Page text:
Car Rust: Everything You Need To Know About Prevention

Modern cars are resilient things and, generally speaking, don’t easily rust. But car rust can and does happen regardless of the model. Here’s what you need to know…

What Causes Rust?

There’s no definite age when a car will start to rust – with there being a host of different variables. Over time, all cars will face an inevitable degree of wear and tear and this can damage protective coatings; exposing a car’s metal bodywork to the elements. Most modern cars are made of rust-proof materials, but they’re not perfect. Here are some of the things that can lead to a car rusting…

Climate: Generally speaking, the climate you drive in can have a big impact on whether your car will rust or not. For example, sleet, snow and rain all increase the chance of moisture oxidising. Salts that are used to clear road surfaces can also have a corrosive effect on a vehicle’s bodywork. Warmer temperatures also tend to speed up the rusting process.

Age: The older your car is, the more wear and tear it will have inevitably faced. Protective coating and paintwork will likely be thinner and more worn; leaving parts of the vehicle’s bodywork exposed and vulnerable.

Manufacturing: If you’re driving a particularly old car, it’s likely that its manufacturing process didn’t use non-reactive coatings. That means they’re more likely to experience corrosion.

Where You Drive: Driving off-road, in wet and sodden conditions, is a sure way to damage your car’s paint and bodywork; potentially leaving both of them exposed. So regularly traversing country roads or failing to dodge deep puddles can have a big impact.

The Different Types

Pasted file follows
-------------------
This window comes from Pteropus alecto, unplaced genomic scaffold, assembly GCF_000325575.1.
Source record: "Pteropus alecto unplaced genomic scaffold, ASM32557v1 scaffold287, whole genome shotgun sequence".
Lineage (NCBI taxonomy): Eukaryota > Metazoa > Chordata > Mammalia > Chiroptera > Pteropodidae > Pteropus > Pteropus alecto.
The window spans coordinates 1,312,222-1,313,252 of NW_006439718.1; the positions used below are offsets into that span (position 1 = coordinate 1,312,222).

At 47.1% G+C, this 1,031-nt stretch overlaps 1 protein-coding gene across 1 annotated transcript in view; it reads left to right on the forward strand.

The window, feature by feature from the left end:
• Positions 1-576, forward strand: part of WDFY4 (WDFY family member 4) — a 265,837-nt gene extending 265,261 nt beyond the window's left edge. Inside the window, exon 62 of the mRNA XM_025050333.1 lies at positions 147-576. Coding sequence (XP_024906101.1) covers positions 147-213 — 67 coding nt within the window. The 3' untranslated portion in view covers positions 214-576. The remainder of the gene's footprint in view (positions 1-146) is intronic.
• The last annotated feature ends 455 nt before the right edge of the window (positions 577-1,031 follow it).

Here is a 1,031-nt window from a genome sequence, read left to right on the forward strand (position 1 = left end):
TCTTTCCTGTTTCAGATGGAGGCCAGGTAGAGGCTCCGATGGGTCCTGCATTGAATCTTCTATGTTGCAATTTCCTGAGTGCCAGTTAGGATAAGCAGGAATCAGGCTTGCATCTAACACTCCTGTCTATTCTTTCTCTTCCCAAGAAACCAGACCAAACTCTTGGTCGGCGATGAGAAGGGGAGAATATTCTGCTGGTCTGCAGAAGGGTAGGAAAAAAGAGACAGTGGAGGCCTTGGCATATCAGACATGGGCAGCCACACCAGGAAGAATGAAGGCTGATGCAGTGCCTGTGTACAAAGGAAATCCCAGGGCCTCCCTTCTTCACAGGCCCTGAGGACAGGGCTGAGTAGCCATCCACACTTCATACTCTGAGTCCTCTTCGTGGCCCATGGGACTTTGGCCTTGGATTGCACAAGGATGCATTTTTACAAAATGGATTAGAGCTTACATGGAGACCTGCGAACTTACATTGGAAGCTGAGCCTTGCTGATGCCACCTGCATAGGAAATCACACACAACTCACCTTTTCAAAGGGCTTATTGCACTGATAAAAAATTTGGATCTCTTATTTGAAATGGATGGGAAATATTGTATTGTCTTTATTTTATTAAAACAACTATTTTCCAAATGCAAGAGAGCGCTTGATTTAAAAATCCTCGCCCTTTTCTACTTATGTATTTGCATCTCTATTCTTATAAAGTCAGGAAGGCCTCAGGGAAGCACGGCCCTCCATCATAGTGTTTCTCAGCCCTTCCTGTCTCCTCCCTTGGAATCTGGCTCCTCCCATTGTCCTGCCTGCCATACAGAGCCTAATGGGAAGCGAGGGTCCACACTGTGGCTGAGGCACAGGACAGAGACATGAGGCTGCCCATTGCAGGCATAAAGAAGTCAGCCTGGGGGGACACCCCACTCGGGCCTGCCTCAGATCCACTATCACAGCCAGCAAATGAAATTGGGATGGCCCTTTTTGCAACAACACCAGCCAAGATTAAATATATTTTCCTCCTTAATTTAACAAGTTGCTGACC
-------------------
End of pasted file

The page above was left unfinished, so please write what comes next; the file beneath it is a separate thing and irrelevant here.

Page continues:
There are three types of rust as far as cars are concerned. These are…

Surface: This will affect the top layer of your car and is often found in between a car’s panels. This is when you ideally want to treat the rust, as it’s yet to truly damage any parts or components.

Scale: This will form when a surface has been left to rust long enough for it to corrode a given surface. Salt from road surfaces is often to blame.

Penetrating: The most advanced and damaging type, which can eat away at entire components or sections of your vehicle; potentially rendering them useless.

Parts That Tend To Rust

Any part of your car can succumb to rust, but some parts and components are more vulnerable than others. It’ll typically start between panels and work its way outwards. Exterior paint-bubbling will usually be the first sign that something’s wrong. You should pay extra attention to your car’s suspension system, exhaust, wheel wells and frame rails – as these are all particularly exposed. It’s also wise to regularly inspect the doors (inside and out), outline of the windscreen and boot floor in older models.

How To Prevent It

Keep Things Dry: If you often drive in adverse weather, or happen to live near the sea, your car will benefit from being kept dry. If you’ve got a garage, it makes sense to keep your car stored in it. If not, consider investing in a car cover.

Don’t Forget To Rinse: Don’t worry, you don’t need to get dozens of cleaning utensils out. Simply giving your car a good rinse with water will dislodge dirt and grime that can aid rust. Just remember to thoroughly dry everything once you’re done.

Wax And Oil: Wax and oils are tried and tested ways of providing your car with an extra layer of protection – regardless of whether you drive an old or newer car. Just make sure to get decent products.

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The Autoserve Club can save you time, money and stress. Club Members can receive discounts on servicing and new tyres and will gain access to our professional 24/7 helpline. To learn more, contact our friendly Service Advisers on 0121 521 3500 today.

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